Exercise-based cardiac rehabilitation (CR) programs reduce morbidity and mortality in patients with ischemic heart disease (IHD). Referral of patients with IHD to a CR program is a performance measure highlighted in recent guidelines for secondary prevention. Although CR programs are underutilized among Medicare beneficiaries, utilization of CR has not been evaluated in the Veterans Health Administration (VA).
We performed a mixed-methods study to determine the proportion of VA facilities that offer CR programs and to identify factors associated with referral to these programs.
In 2011, the VA conducted a survey of cardiovascular specialty care services that included the question "Does your facility have a cardiac rehabilitation program?" We interviewed key informants (physicians, nurses, and physical therapists) at each CR program at each VA facility that answered affirmatively to this question. We determined the number of patients hospitalized for acute myocardial infarction (MI) and number of patients treated for IHD in 2010 based on VA administrative data. Our goals were (1) quantify the burden of IHD in VA, (2) to confirm the existence of unique CR programs and (3) determine barriers and facilitators associated with referral.
Between 10/1/06 and 9/30/11, 47,051 unique patients were hospitalized for MI, PCI or CABG at 124 VA facilities. Of these, 4080 (8.7%) participated in one or more sessions of outpatient CR during the 12 months after hospitalization. Patients were more likely to participate in CR if they had been hospitalized at one of the 35 VA facilities with an on-site CR program vs. one of the 89 VA facilities without an on-site CR program (11.4 vs 6.9%; p<0.001), but participation was low regardless of the presence or absence of a program.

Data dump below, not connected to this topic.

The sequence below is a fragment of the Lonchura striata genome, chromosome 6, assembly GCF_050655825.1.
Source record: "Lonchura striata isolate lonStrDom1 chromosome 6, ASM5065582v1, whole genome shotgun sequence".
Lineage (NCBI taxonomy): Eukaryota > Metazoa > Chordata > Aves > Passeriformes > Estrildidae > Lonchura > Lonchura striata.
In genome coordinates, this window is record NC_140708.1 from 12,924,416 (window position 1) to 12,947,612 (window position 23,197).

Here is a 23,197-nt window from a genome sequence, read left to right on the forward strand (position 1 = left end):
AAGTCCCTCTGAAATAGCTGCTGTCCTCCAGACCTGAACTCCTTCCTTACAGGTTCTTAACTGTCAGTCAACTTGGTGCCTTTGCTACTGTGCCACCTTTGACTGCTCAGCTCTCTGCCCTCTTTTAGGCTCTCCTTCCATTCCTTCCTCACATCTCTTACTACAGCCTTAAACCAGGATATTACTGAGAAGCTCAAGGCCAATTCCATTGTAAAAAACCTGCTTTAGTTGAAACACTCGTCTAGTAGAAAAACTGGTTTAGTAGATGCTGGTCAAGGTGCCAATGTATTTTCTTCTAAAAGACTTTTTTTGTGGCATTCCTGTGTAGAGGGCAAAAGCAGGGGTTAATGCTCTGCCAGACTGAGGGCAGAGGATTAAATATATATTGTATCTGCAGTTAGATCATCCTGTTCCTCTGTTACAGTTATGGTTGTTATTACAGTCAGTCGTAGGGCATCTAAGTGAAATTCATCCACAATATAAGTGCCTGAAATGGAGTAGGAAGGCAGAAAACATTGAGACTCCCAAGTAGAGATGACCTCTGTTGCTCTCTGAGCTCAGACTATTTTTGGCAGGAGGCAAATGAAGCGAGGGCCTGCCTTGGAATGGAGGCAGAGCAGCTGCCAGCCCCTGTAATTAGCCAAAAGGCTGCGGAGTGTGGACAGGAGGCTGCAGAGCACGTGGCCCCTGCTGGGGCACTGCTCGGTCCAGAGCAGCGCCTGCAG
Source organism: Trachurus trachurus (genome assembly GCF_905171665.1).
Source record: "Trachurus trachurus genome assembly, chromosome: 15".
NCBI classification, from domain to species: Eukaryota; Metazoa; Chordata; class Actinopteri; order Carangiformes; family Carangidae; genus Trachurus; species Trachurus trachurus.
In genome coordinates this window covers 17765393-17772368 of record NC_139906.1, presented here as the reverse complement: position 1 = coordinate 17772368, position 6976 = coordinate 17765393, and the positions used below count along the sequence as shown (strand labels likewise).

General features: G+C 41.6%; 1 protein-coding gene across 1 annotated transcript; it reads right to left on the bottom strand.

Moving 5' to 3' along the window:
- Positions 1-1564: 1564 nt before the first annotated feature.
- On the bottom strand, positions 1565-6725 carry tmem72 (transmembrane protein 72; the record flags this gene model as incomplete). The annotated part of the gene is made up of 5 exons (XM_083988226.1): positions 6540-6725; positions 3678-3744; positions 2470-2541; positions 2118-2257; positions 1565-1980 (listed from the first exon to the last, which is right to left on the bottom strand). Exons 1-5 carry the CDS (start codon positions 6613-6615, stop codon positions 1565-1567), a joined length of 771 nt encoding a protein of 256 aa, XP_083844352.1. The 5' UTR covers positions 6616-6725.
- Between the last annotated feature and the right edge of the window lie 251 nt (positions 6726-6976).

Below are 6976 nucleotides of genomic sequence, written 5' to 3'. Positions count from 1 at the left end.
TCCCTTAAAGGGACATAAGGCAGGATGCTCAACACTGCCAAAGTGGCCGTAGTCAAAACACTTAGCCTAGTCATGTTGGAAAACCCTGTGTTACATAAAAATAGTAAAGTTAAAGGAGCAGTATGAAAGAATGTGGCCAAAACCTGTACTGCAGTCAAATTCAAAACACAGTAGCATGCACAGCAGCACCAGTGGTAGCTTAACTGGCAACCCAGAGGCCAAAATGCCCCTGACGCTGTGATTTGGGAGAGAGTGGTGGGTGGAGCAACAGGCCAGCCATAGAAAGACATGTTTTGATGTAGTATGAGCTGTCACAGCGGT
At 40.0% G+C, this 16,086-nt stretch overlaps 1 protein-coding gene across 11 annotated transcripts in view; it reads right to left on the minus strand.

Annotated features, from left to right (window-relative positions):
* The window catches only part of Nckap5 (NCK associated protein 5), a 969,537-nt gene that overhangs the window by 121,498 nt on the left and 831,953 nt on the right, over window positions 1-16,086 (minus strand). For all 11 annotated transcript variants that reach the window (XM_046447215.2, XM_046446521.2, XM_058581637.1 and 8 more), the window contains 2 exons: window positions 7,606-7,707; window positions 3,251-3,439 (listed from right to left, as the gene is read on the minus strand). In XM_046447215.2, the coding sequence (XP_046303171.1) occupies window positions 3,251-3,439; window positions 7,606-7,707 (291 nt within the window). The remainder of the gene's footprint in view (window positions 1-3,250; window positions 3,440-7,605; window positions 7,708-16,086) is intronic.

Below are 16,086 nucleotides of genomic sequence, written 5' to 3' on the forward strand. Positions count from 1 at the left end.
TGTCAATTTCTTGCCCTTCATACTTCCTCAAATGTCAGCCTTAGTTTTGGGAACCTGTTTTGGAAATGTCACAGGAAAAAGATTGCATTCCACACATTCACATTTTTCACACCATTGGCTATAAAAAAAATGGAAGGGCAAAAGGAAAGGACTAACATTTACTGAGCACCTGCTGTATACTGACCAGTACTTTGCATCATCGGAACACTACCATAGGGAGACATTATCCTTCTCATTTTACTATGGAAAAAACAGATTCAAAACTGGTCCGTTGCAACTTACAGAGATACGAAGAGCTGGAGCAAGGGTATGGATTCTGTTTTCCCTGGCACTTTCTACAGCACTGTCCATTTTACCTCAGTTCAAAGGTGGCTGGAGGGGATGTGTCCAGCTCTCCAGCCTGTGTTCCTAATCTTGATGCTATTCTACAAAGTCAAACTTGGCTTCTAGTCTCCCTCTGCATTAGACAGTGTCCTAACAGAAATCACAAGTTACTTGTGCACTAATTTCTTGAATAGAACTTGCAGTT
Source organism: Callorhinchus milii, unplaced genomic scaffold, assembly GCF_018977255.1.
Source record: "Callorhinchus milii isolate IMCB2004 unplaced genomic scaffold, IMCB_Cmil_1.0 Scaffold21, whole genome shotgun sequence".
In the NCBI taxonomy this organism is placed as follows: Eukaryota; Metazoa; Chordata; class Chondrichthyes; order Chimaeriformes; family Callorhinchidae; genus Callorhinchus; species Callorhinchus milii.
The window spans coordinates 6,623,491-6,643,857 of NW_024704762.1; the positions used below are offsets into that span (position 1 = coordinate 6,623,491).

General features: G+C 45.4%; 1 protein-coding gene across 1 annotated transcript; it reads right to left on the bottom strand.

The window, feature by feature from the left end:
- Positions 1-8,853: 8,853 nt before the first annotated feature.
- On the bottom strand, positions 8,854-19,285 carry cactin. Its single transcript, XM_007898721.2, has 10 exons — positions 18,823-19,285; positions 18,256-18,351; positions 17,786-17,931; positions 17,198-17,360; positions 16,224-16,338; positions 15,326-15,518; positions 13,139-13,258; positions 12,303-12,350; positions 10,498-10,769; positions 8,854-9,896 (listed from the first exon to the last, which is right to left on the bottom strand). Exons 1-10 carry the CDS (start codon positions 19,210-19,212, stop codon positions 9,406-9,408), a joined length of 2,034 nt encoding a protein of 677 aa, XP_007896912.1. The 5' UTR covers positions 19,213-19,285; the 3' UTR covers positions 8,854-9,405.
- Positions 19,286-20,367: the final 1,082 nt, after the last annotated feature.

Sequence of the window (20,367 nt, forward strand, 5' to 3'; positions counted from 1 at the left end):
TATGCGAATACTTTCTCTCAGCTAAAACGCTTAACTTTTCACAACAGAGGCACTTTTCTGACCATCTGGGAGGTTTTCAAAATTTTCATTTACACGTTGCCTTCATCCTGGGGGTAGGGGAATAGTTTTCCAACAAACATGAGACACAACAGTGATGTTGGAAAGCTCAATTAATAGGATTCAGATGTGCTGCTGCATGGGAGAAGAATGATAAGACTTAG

In multivariable models, the characteristics associated with greater participation were younger age, being married, higher body mass index, living closer to a VA facility, hyperlipidemia, absence of heart failure, absence of chronic kidney disease, and hospitalization for CABG (vs. PCI or MI). After controlling for these variables, the presence of an on-site CR program was associated with an 84% greater odds of attending a CR program (Odds Ratio 1.84, 95% CI, 1.70-1.99, p<0.001).
Geographic distance is by far the largest barrier to patient participation in CR programs. This demonstrates that building more CR programs will not solve the problem of under-utilization. The published findings are informing current efforts to develop and test additional modalities for delivering CR, such as tele-CR and mobile apps.
- Schopfer DW, Takemoto S, Allsup K, Helfrich CD, Ho PM, Forman DE, Whooley MA. Cardiac rehabilitation use among veterans with ischemic heart disease. JAMA internal medicine. 2014 Oct 1; 174(10):1687-9.